thanks for your feedback. Your set-up is more or less my target set-up. In the last days i also made some progress with the set-up … may be i should say: i made progress with my midi knowledge and understanding. :slightly_smiling_face:

One question about your set-up:
do you use the SL88 / Mixface to send PC changes to GigPerformer? I tried to do keep the control within GigPerformer and tried to send PC from GP to the SL/MIxface. But i found no way to this. I found no option to receive a PC within SL / MIxface and trigger changes within the SL / MixFace.

I have a different master keyboard and different controller devices, so no specific SL88 recommendations.

However, I don’t use any splits or zones or different controller presets on any of my controllers. I find it easier to do all that in Gig Performer. I just makes it a heck of a lot easier to do all the configurations in one place, and I find it a lot easier to do that in Gig Performer than in the hardware devices.

When I first started setting things up I did go through using different zones and midi channels on my master keyboard and different presets. My thought was “if I want to switch my left hand from playing Rhodes bass to string bass, it would be nice to just touch a button and do that.” So I ran all permutations of that thinking for everything I might want to do.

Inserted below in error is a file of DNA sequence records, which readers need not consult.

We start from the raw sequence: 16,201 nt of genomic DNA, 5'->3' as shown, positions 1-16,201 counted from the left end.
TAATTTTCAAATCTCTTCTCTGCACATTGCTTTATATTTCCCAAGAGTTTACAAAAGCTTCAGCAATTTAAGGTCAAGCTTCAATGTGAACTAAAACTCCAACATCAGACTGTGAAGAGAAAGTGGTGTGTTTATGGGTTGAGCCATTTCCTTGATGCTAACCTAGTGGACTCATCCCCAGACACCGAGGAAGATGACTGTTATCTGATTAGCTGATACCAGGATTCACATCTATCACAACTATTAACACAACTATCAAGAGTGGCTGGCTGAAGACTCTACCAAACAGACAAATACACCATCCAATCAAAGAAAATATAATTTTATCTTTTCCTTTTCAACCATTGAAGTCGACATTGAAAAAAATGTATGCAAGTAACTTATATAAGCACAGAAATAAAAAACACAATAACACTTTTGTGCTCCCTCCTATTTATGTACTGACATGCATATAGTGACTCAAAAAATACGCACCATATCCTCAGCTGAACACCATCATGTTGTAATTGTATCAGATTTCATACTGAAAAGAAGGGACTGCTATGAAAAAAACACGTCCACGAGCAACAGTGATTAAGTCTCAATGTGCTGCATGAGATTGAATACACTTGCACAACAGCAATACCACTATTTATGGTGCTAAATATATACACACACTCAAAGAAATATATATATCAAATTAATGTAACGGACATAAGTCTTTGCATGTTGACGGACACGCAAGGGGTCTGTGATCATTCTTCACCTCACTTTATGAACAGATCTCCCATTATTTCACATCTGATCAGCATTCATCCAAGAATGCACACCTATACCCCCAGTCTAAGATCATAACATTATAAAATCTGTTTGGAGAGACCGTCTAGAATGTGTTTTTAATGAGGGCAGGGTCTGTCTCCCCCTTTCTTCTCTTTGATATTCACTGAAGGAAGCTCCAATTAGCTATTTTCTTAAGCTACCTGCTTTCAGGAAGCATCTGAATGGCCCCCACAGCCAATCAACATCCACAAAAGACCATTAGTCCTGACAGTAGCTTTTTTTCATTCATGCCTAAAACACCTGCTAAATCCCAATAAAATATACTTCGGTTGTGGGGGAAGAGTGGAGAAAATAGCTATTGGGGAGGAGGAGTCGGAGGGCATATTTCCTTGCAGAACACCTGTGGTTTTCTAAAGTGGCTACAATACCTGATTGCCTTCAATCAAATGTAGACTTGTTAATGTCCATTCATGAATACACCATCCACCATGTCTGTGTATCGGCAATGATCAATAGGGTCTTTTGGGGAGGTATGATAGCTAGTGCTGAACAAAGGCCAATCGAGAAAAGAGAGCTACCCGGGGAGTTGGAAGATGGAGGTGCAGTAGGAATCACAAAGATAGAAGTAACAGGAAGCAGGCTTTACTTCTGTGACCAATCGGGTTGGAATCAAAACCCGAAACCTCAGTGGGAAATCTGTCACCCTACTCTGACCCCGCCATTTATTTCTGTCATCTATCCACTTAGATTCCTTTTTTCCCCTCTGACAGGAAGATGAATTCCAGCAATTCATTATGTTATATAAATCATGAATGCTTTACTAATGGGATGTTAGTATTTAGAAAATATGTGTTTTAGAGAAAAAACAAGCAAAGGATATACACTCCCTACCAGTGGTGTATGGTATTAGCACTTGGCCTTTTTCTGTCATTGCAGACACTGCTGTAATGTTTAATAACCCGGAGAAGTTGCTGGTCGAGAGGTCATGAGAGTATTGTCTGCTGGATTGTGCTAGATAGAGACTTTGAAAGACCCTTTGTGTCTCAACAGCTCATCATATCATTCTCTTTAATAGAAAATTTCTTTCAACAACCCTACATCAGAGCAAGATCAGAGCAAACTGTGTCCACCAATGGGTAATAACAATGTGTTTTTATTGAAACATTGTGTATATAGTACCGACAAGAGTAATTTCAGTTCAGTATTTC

In the end it was just way too complicated and realistically that’s just not how I play. In practice, I don’t use more than a couple dozen permutations, and I find it a lot easier to set those up as Rackspaces and Variations in Gig Performer and just leave my master keyboard and controllers on one patch. If I’m playing a Hammond, then I know my faders control drawbars. If I switch to synth patch they might control resonance filters or something. In general I have far more knobs, buttons, and faders available then I’ll ever use in any given Rackspace.

I have the SL88 and I do it this way as well.

Yes, of course, by far the easiest way. GP changed my live with regard to my former “master keyboards”.